TOXNET is a web-based system of databases covering hazardous chemicals, environmental health, toxic releases, chemical nomenclature, poisoning, risk assessment and regulations, and occupational safety and health. The independent modules cover TOXLINE, ChemIDplus, TRI, TOXMAP, Hazardous Substances Data Bank, IRIS, Haz-Map, LactMed, WISER, CHEMM, REMM, LiverTox, and more.   You’ll learn about the resources through videos, guided tutorials, and discovery exercises.

 

Who should take the class?

Health sciences librarians and health or environmental sciences professionals interested in unlocking the information in TOXNET and the other environmental health and toxicology resources.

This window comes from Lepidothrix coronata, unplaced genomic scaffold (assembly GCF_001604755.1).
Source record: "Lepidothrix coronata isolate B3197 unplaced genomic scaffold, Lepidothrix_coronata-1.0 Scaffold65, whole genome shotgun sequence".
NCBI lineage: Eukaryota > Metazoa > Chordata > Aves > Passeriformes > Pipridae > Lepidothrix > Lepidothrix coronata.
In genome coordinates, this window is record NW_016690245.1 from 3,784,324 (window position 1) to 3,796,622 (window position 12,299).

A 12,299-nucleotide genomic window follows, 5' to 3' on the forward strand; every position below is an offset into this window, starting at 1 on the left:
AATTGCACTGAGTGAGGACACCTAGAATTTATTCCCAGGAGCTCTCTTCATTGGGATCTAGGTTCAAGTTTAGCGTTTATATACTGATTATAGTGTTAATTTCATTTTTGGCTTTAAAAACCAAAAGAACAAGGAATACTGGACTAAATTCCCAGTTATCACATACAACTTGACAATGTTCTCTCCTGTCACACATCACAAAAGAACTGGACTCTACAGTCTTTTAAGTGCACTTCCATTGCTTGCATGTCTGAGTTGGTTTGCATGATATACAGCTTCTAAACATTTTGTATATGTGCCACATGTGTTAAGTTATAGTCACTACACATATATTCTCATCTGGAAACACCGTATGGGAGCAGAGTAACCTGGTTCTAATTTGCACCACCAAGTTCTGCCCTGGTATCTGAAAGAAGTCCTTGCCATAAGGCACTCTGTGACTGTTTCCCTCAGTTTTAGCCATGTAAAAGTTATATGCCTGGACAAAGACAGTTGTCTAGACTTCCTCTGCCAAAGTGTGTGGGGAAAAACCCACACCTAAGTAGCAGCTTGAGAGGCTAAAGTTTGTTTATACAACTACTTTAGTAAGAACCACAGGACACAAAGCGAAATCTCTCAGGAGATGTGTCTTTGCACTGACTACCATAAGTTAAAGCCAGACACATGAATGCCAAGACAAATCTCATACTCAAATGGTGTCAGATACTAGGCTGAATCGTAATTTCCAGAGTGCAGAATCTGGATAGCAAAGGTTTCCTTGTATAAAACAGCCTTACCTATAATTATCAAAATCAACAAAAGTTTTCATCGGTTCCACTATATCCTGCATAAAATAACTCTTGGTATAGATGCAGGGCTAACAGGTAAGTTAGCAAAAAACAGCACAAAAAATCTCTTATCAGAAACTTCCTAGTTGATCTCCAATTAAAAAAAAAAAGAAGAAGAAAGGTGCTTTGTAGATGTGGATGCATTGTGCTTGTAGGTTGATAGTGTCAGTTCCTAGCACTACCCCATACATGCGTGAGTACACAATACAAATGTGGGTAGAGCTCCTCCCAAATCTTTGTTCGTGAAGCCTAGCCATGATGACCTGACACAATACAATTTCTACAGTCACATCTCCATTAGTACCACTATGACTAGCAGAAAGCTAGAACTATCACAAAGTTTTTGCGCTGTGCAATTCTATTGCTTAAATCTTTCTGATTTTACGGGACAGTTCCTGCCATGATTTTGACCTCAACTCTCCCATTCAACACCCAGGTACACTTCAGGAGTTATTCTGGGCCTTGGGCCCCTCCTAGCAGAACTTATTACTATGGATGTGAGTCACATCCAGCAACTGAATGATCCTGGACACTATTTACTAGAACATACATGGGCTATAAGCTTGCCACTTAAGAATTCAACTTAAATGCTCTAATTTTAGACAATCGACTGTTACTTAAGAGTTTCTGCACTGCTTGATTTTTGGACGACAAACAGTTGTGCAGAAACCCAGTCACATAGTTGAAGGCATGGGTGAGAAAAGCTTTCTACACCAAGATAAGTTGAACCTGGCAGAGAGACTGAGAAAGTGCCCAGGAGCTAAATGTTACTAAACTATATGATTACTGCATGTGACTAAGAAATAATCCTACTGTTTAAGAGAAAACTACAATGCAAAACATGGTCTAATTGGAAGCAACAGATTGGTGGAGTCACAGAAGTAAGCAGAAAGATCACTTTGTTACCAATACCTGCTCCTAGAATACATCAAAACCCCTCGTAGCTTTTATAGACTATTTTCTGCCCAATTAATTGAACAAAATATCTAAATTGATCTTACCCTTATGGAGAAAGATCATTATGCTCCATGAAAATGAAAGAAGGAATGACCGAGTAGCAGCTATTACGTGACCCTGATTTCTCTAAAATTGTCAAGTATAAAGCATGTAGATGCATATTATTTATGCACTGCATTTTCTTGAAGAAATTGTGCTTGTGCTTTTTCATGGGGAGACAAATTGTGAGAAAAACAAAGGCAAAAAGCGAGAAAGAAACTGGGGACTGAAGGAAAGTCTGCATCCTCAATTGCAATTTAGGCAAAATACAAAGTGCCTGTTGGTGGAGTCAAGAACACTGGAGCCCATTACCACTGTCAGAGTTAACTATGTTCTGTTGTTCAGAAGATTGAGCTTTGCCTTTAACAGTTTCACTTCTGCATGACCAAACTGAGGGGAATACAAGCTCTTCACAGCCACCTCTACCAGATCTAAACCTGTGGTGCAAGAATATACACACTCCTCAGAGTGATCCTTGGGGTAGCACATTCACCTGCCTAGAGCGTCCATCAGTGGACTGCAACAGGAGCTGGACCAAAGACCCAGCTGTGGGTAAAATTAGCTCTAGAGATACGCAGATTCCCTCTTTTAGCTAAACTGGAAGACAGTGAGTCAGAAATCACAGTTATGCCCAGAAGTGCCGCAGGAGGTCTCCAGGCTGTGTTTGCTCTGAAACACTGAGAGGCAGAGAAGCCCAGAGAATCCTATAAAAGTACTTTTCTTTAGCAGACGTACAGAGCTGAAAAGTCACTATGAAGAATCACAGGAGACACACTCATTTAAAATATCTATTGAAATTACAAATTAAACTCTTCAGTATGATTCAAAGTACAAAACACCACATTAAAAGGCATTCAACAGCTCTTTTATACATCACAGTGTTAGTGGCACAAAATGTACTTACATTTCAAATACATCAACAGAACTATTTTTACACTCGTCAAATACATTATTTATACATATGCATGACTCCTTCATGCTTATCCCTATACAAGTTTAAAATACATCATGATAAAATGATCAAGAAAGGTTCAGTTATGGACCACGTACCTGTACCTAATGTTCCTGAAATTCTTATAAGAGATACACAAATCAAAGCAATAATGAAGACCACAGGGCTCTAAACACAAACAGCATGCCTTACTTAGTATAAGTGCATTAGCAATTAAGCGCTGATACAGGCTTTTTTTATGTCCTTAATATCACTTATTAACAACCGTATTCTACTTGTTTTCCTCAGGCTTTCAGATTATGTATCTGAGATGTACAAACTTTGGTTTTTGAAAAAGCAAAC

How much time?

You will work on your own time over a period of 4 weeks to complete the modules that are of interest to you. There is one required module; the remaining modules are optional. This class is offered for variable MLA Continuing Education credit. Each module will be offered for 0.5 to 2.0 credit hours, for a total of up to 12 hours. Credit will not be awarded for partial completion of a module. Total credit awarded will be based on completed modules with a minimum of 1.0 credit hours.

 

What happens during the class?

This course is offered asynchronously through Moodle; you will work at your own pace. Each module consists of guided interactive online tutorials AND/OR tutorial videos as well as discovery exercises. Instructors will be available to answer questions and provide assistance throughout the course.

 

The modules are:

  1. Introduction to TOXNET: 0.5 hour (Required)
  2. TOXLINE: 1.0 hour
  3. ChemIDplus: 2.0 hours